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This question was asked to me in an interview question:

Write a code to generate the parse tree like compilers do internally for any given expression. For example:

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4 Answers 4

Start by defining the language. No one can implement a parser or a compiler to a language that isn't very well defined. You give an example: 'a+(b+c*(e/f)+d)*g', which should trigger the following questions:

  1. Is the language a single expression, or there may be multiple statements (separated by ';' maybe?
  2. what are the 'a', 'b', ... 'g' tokens? Is it variable? What is the syntax of variables? Is it a C-like variable, or is it a single alphanumeric character as your example may imply.
  3. There are 3 binary expression in your example. Is that all? Does the language also support '-'. Does your language support logical, and bit-wise operators?
  4. Does the language support number literals? integer only? double? Does the language support string literals? Do you quote string literals?
  5. Syntax for comments?
  6. Which operator has precedence? Does '*' operator has precedence over '+' as in the example? Does operands evaluated right to left or left to right?
  7. Any Pre-processing?

Once you are equipped with a good definition of the language syntax, start with implementing a tokenizer. A tokenizer gets a stream of characters and generates a list of tokens. In the example above, each character is a token, but in var*12 (var power 12) there are 3 tokens: 'var', '*' and '12'. If regular expression is permitted, it is possible you can do this part of the parsing with regular expressions.

Next, have a function that identify each token by type: is it an operator, is it a variable, a number literal, string literal, etc. Package all in a method called NextToken that returns a token and its type.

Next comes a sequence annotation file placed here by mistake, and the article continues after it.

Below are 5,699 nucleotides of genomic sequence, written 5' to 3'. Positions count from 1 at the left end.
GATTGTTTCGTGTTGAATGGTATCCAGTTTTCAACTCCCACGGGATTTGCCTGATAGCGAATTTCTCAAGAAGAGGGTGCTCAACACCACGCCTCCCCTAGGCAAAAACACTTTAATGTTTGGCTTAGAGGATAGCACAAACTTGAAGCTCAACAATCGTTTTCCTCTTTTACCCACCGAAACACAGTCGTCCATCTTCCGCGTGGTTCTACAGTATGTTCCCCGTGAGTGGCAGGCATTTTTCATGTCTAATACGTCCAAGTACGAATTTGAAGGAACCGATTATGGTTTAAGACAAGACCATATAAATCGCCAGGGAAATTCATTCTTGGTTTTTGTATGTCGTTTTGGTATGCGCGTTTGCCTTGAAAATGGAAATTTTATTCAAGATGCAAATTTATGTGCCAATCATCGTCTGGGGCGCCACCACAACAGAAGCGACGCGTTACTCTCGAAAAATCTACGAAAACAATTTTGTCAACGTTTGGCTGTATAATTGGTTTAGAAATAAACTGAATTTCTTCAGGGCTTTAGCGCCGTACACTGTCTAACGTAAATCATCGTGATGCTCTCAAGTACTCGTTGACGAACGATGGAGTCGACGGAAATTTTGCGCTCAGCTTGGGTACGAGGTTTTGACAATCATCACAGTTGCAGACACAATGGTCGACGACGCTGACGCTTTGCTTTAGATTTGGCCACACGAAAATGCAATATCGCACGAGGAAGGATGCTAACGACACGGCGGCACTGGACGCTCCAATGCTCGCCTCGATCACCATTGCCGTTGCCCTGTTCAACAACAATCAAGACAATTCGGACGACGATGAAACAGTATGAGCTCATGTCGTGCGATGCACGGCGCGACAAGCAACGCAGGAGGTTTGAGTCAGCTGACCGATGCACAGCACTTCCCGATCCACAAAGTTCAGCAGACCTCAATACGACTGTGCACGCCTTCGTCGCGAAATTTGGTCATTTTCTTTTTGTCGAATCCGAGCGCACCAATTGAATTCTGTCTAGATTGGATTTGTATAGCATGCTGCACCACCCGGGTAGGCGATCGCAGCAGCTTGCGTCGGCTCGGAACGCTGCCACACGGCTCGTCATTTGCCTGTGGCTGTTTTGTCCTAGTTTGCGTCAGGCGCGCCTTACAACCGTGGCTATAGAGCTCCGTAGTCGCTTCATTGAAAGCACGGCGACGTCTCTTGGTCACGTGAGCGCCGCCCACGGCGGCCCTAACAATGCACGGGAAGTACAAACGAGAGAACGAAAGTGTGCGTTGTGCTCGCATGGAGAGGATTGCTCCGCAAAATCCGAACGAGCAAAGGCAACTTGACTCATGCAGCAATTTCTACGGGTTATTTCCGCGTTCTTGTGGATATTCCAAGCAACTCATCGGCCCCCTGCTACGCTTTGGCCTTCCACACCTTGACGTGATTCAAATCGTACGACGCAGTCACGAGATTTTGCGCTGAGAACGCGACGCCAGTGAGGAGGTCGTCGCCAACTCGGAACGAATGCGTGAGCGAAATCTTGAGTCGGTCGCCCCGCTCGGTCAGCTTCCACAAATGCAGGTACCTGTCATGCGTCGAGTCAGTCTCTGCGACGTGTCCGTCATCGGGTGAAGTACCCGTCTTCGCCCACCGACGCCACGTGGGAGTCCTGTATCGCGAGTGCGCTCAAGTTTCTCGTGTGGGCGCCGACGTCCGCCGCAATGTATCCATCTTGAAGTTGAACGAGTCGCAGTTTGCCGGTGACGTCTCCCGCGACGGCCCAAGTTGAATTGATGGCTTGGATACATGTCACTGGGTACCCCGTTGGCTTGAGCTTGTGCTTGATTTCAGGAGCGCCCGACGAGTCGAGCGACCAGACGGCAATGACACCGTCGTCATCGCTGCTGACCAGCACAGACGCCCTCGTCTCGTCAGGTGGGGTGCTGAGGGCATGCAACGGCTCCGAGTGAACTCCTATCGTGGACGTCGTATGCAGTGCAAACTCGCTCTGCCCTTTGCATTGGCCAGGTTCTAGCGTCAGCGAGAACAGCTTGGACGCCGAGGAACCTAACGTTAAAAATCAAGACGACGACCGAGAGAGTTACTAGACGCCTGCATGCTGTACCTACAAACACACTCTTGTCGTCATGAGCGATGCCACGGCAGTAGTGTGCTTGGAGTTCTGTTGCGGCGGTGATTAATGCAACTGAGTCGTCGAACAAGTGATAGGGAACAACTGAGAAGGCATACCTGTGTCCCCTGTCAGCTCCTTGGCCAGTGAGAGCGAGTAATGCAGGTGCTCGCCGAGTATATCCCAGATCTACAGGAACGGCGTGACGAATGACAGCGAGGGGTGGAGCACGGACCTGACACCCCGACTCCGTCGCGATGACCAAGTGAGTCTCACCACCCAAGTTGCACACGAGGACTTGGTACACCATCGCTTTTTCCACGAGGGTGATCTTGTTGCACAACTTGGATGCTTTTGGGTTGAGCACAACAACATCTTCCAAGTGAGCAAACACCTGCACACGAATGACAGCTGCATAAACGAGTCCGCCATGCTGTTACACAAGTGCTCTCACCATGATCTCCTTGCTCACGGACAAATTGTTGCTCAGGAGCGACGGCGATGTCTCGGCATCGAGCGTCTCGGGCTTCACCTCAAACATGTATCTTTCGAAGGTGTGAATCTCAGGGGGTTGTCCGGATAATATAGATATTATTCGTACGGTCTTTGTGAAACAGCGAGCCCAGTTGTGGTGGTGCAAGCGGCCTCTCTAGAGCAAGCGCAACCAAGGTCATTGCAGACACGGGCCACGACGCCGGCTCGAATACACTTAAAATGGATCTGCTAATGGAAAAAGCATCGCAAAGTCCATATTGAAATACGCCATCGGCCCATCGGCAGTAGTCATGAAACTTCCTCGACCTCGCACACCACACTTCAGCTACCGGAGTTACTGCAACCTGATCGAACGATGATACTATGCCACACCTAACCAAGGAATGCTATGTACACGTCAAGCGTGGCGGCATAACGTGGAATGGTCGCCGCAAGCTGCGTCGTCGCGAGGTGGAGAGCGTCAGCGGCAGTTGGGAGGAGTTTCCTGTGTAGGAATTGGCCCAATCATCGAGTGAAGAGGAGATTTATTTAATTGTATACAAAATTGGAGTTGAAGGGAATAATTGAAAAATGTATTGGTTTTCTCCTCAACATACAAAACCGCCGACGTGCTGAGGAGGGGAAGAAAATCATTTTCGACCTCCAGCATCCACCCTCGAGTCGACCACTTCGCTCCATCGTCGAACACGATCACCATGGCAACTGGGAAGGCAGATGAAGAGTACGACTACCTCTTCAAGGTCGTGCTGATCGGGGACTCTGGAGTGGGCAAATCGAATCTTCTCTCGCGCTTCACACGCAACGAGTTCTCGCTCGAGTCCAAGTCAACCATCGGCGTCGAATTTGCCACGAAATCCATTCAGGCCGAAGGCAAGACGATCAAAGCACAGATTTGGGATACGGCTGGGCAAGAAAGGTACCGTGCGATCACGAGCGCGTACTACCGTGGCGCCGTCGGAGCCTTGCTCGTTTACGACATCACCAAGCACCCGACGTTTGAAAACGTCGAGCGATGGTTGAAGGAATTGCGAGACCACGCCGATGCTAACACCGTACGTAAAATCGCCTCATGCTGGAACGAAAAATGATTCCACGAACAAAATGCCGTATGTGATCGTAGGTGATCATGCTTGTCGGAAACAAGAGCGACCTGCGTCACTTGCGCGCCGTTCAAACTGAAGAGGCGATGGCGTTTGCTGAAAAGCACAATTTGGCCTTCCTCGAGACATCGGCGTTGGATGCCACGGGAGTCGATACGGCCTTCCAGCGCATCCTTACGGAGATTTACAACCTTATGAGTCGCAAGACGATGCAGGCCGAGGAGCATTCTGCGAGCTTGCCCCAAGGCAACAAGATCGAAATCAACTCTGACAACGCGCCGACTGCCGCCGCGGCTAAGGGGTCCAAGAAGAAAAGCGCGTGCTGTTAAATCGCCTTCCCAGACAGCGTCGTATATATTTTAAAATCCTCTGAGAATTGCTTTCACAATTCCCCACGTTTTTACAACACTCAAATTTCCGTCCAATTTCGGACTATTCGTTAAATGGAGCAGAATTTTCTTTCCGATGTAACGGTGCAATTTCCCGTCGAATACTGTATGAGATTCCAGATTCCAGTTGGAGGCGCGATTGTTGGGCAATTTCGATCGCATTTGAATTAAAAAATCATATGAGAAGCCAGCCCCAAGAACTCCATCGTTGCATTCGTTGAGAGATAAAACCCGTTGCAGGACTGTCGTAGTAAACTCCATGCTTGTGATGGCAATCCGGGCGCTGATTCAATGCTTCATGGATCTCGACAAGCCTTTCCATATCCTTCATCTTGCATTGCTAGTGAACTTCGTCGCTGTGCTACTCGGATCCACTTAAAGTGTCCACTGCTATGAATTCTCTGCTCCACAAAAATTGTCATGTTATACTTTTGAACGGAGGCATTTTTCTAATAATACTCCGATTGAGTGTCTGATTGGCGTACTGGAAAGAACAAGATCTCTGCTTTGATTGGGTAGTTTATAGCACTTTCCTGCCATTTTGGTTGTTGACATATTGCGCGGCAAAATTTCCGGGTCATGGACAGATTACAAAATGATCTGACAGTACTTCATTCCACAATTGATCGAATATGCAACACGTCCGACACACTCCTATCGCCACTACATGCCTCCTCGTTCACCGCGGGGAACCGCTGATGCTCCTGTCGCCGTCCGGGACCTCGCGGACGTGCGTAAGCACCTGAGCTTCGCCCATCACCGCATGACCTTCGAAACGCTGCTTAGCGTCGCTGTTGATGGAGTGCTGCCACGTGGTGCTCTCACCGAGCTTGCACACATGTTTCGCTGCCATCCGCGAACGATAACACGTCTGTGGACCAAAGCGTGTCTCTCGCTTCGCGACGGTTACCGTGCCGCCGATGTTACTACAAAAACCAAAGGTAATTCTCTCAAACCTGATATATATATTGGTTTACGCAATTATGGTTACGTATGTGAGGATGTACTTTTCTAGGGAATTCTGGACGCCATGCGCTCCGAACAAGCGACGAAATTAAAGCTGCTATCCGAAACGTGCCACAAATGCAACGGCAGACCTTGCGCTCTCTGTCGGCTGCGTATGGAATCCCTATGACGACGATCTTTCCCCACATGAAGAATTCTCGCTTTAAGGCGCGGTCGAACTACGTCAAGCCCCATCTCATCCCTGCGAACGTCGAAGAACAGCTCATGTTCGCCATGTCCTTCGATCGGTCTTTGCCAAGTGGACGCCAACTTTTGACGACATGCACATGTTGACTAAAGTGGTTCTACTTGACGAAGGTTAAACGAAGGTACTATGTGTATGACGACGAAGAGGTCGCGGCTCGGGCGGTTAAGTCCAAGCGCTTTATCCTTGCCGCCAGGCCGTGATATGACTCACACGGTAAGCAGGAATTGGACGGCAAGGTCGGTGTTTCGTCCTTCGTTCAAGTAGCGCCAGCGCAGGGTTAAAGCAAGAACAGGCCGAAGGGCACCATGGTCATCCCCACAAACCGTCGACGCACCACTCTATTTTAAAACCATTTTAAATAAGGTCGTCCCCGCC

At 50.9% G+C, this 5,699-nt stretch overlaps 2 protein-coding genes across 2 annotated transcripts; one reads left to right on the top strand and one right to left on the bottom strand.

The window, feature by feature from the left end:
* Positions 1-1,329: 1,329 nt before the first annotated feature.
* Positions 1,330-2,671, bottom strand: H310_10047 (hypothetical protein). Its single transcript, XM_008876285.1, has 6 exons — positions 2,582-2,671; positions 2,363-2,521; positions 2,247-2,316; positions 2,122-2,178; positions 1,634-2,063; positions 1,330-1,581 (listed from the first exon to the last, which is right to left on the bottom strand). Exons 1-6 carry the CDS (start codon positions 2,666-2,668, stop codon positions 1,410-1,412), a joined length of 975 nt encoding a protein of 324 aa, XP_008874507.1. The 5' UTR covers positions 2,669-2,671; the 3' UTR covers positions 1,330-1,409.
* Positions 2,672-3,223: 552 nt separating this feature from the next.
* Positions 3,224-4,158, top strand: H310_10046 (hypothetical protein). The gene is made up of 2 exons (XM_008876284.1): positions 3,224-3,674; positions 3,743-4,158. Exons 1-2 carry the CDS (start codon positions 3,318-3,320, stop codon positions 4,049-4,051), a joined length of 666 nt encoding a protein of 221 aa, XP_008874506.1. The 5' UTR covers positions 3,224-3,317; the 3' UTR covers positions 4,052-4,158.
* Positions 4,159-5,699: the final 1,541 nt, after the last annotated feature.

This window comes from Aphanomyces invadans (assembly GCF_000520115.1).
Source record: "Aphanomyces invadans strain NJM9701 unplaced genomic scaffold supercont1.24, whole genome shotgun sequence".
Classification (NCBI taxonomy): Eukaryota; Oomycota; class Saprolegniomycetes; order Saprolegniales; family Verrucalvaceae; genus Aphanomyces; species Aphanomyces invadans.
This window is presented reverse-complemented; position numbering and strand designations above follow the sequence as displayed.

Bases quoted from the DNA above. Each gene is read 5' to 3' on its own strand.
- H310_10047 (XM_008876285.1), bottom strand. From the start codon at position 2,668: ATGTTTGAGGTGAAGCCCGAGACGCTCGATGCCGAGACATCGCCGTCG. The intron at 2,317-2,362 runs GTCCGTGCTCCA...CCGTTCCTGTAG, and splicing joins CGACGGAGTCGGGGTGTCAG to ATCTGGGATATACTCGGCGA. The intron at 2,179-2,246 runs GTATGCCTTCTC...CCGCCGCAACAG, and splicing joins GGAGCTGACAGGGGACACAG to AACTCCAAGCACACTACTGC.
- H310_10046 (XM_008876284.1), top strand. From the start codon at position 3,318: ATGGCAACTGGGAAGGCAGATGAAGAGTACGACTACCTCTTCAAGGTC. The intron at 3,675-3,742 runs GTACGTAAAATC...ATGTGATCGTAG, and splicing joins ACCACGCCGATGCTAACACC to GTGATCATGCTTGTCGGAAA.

Finally, start parsing. In your sample above the root of the parsing tree will be a node with the '+' operator (which has precedence over the ''). The left child is a variable token 'a' and the right child is a tree with a root element the '' token. Work recursively.

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Simple way out is to convert your expression into postfix notation (abcef/*++) & then refer to the answer to this question (http://stackoverflow.com/questions/423898/postfix-notation-to-expression-tree) for converting the postfix expression to a Tree.

This is what the interviewer expected :)

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Whenever you intend to write a parser, the main question to ask is if you want to do it manually, or to use a parser generator framework.

In this case, I would say that it's a good exercise to write it all yourself.

Start with a good representation for the tree itself. This will be be output of your algorithm. For example, this could be a collection of objects, where one object kind could represent a "label" like a, b, and c in your example. Others could represent numbers. You could then defined a representation of operators, for example + is a binary operator, which would have two subobjects, representing the left and right subexpression.

Next step is the actual parser, I would suggest a classical recursive decent parser. One text describing this, and provides a standard pseudo-code implementation is this text by Theodore Norvell

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I'd start with a simple grammar, something like those used by ANTLR and JavaCC.

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